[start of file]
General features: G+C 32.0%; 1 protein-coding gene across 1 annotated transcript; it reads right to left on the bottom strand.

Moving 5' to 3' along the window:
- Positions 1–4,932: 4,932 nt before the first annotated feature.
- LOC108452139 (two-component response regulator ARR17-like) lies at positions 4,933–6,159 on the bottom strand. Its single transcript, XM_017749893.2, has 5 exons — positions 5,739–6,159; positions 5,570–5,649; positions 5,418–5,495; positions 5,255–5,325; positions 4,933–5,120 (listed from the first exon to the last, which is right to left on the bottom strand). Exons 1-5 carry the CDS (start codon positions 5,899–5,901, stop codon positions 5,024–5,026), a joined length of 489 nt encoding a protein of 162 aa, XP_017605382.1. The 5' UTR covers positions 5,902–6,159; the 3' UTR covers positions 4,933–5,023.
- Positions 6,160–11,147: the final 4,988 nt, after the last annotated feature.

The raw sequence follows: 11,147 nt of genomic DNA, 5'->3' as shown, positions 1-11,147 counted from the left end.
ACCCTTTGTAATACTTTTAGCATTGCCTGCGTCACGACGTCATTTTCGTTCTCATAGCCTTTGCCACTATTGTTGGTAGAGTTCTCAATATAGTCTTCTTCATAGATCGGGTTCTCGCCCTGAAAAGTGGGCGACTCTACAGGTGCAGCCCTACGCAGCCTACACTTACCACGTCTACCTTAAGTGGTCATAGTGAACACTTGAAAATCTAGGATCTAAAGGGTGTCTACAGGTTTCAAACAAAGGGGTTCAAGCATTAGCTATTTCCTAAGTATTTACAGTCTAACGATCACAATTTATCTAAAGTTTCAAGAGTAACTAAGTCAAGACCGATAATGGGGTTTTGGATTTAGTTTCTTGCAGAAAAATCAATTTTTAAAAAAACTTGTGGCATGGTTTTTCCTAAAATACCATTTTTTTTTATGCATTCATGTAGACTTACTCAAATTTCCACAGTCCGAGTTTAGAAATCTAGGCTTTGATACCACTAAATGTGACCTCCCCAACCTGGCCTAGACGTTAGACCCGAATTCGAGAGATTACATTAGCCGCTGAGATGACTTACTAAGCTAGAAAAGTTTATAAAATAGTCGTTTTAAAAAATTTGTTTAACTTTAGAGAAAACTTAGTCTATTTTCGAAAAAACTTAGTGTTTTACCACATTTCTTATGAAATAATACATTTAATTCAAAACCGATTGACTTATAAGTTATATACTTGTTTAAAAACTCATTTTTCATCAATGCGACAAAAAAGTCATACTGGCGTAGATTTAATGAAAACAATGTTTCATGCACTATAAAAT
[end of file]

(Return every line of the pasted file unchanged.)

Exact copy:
General features: G+C 32.0%; 1 protein-coding gene across 1 annotated transcript; it reads right to left on the bottom strand.

Moving 5' to 3' along the window:
- Positions 1–4,932: 4,932 nt before the first annotated feature.
- LOC108452139 (two-component response regulator ARR17-like) lies at positions 4,933–6,159 on the bottom strand. Its single transcript, XM_017749893.2, has 5 exons — positions 5,739–6,159; positions 5,570–5,649; positions 5,418–5,495; positions 5,255–5,325; positions 4,933–5,120 (listed from the first exon to the last, which is right to left on the bottom strand). Exons 1-5 carry the CDS (start codon positions 5,899–5,901, stop codon positions 5,024–5,026), a joined length of 489 nt encoding a protein of 162 aa, XP_017605382.1. The 5' UTR covers positions 5,902–6,159; the 3' UTR covers positions 4,933–5,023.
- Positions 6,160–11,147: the final 4,988 nt, after the last annotated feature.

The raw sequence follows: 11,147 nt of genomic DNA, 5'->3' as shown, positions 1-11,147 counted from the left end.
ACCCTTTGTAATACTTTTAGCATTGCCTGCGTCACGACGTCATTTTCGTTCTCATAGCCTTTGCCACTATTGTTGGTAGAGTTCTCAATATAGTCTTCTTCATAGATCGGGTTCTCGCCCTGAAAAGTGGGCGACTCTACAGGTGCAGCCCTACGCAGCCTACACTTACCACGTCTACCTTAAGTGGTCATAGTGAACACTTGAAAATCTAGGATCTAAAGGGTGTCTACAGGTTTCAAACAAAGGGGTTCAAGCATTAGCTATTTCCTAAGTATTTACAGTCTAACGATCACAATTTATCTAAAGTTTCAAGAGTAACTAAGTCAAGACCGATAATGGGGTTTTGGATTTAGTTTCTTGCAGAAAAATCAATTTTTAAAAAAACTTGTGGCATGGTTTTTCCTAAAATACCATTTTTTTTTATGCATTCATGTAGACTTACTCAAATTTCCACAGTCCGAGTTTAGAAATCTAGGCTTTGATACCACTAAATGTGACCTCCCCAACCTGGCCTAGACGTTAGACCCGAATTCGAGAGATTACATTAGCCGCTGAGATGACTTACTAAGCTAGAAAAGTTTATAAAATAGTCGTTTTAAAAAATTTGTTTAACTTTAGAGAAAACTTAGTCTATTTTCGAAAAAACTTAGTGTTTTACCACATTTCTTATGAAATAATACATTTAATTCAAAACCGATTGACTTATAAGTTATATACTTGTTTAAAAACTCATTTTTCATCAATGCGACAAAAAAGTCATACTGGCGTAGATTTAATGAAAACAATGTTTCATGCACTATAAAAT